For the user, there is little difference between a software VPN, or virtual private network, and a hardware VPN. Still some situations work better for one system or the other.
A hardware VPN is used most often with remote office situations. The technical support staff will set up an internet router, and the router settings essentially capture all traffic and route it to the internal network for the main office.
The user simply turns on the computer. He or she never knows that any re-routing of traffic is happening. Everything that is done on computers with hardware VPNs is done on the network. This type of system works best when a computer will be used for no other purpose because it doesn’t require anything of the user. There are no passwords to remember, and only the technical support staff needs to make any updates.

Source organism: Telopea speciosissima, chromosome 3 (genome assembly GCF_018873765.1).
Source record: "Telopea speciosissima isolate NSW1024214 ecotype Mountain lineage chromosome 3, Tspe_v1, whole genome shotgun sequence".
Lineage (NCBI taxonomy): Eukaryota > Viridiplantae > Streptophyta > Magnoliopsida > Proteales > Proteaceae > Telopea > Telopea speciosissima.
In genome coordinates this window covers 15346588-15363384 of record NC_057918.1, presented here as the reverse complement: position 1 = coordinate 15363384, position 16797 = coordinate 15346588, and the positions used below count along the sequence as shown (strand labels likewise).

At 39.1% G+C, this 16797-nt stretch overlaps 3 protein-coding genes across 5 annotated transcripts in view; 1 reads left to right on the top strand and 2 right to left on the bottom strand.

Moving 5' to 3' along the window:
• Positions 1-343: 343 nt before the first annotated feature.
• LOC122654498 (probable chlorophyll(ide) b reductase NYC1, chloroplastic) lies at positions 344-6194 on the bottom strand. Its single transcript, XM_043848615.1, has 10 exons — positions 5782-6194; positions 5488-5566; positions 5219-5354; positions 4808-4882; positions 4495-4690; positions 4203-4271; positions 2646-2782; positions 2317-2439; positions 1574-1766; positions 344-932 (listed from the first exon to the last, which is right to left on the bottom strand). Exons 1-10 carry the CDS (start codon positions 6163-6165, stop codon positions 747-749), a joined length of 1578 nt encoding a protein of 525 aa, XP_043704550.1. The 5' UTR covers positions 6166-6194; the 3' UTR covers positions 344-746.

Another option is to use software VPN. This system is a bit more cumbersome but works for client-based businesses. The person in charge of computer software will download a program to the desired computers. When the user opens the software, he or she will need to enter a username and password and then will be patched into the private network.
If this software program is not running, the computer will operate on its own LAN, or local area network. For places where clients need to interact with multiple businesses, a software-based system is best. Most personal VPNs also are software based because they make more sense for personal use and are easier to understand and maintain.
The VPN industry is changing rapidly as technology changes. Mobile browsers and data-enabled phones are creating new challenges. Software like File Zilla and openoffice is becoming more readily available and with greater features. Using a VPN now is easier than ever, regardless of which system you choose.